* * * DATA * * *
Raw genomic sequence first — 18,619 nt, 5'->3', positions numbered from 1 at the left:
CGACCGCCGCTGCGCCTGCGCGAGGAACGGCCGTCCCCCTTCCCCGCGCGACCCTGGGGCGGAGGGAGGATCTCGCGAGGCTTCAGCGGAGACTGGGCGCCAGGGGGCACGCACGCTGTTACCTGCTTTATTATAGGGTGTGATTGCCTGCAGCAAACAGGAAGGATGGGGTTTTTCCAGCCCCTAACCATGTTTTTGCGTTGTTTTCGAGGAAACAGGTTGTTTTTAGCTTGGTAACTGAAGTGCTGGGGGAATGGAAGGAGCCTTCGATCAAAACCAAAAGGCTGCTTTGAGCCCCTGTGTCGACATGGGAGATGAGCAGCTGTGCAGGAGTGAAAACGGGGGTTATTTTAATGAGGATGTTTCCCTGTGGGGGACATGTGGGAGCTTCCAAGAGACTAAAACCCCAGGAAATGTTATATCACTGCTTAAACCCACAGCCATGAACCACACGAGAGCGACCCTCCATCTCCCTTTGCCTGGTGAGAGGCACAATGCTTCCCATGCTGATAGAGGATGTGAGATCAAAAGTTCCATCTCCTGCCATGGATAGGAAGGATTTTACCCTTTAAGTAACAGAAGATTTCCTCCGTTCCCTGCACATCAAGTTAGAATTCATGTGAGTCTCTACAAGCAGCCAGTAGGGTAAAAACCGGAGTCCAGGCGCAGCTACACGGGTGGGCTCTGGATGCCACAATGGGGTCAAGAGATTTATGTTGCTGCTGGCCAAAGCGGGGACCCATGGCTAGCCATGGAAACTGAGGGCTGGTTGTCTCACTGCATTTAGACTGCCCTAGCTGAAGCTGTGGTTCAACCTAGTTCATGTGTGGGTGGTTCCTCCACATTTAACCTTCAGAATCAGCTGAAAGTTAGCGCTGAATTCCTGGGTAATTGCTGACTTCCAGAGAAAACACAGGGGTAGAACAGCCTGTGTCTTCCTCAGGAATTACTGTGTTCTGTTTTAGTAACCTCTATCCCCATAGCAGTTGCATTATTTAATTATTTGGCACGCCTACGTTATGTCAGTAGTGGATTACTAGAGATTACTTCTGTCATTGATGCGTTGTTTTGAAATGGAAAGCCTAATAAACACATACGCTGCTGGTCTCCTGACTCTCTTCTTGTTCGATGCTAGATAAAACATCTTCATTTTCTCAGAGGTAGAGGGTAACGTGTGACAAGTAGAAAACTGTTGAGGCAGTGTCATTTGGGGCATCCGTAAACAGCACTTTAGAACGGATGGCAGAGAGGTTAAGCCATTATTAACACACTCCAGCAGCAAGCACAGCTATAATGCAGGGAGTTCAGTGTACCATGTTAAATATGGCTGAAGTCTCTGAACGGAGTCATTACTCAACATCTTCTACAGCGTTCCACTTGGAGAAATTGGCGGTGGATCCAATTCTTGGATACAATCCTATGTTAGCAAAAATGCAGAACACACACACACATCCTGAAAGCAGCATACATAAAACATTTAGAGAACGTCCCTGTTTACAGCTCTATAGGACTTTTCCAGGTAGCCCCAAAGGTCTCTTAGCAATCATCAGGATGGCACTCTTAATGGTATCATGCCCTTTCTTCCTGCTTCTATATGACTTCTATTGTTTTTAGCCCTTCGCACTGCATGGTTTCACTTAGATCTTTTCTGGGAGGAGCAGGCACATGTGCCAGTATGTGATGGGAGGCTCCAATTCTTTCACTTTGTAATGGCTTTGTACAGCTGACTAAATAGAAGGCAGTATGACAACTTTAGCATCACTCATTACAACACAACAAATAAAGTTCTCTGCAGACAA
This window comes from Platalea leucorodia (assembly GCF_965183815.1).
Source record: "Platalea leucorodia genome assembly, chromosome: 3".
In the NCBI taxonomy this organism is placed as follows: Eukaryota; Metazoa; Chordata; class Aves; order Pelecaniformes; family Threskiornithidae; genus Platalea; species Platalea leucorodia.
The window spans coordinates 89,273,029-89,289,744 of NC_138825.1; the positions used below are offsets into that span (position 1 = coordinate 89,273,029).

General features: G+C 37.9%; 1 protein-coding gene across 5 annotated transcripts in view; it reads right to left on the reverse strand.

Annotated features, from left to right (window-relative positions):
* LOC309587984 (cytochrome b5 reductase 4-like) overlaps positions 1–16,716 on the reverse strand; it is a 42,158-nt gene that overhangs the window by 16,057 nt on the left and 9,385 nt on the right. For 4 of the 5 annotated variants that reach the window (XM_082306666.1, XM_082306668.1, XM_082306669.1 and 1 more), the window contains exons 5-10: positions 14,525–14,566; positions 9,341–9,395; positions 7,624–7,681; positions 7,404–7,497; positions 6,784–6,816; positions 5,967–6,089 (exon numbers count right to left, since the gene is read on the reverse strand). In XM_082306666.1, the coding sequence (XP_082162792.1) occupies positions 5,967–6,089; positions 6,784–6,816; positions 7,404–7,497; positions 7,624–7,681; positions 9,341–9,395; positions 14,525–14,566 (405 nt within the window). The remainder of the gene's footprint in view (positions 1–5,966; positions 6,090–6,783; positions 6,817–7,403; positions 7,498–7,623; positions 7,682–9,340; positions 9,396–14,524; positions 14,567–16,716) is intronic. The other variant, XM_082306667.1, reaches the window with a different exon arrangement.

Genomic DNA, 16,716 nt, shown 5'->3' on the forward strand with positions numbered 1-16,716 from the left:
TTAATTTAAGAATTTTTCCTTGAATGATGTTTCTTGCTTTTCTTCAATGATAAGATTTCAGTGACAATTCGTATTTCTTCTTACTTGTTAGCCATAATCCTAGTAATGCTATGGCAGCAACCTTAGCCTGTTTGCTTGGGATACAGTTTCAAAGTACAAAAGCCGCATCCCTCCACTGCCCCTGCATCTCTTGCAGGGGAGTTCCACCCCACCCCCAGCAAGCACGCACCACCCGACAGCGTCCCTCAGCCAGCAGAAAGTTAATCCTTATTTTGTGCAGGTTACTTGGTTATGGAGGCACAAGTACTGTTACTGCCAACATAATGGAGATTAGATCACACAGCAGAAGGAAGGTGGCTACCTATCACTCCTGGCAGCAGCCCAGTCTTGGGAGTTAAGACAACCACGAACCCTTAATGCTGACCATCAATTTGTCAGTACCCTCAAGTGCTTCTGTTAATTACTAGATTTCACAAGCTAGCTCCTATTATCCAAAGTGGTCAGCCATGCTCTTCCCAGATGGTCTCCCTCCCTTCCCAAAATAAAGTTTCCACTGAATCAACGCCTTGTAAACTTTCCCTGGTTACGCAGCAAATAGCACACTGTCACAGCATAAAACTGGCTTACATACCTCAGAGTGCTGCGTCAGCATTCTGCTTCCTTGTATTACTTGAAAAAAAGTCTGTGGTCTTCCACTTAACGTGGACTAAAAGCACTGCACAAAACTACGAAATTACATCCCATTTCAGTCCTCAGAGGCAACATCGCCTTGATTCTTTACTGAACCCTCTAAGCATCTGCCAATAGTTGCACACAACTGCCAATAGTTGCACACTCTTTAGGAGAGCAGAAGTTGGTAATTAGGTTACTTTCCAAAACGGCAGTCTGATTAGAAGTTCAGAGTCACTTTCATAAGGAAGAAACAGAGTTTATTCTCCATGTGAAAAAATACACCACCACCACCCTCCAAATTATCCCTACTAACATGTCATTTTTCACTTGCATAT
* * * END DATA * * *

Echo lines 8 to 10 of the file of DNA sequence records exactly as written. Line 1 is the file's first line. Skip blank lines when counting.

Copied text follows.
Annotated features, from left to right (window-relative positions):
* LOC309587984 (cytochrome b5 reductase 4-like) overlaps positions 1–16,716 on the reverse strand; it is a 42,158-nt gene that overhangs the window by 16,057 nt on the left and 9,385 nt on the right. For 4 of the 5 annotated variants that reach the window (XM_082306666.1, XM_082306668.1, XM_082306669.1 and 1 more), the window contains exons 5-10: positions 14,525–14,566; positions 9,341–9,395; positions 7,624–7,681; positions 7,404–7,497; positions 6,784–6,816; positions 5,967–6,089 (exon numbers count right to left, since the gene is read on the reverse strand). In XM_082306666.1, the coding sequence (XP_082162792.1) occupies positions 5,967–6,089; positions 6,784–6,816; positions 7,404–7,497; positions 7,624–7,681; positions 9,341–9,395; positions 14,525–14,566 (405 nt within the window). The remainder of the gene's footprint in view (positions 1–5,966; positions 6,090–6,783; positions 6,817–7,403; positions 7,498–7,623; positions 7,682–9,340; positions 9,396–14,524; positions 14,567–16,716) is intronic. The other variant, XM_082306667.1, reaches the window with a different exon arrangement.

Genomic DNA, 16,716 nt, shown 5'->3' on the forward strand with positions numbered 1-16,716 from the left: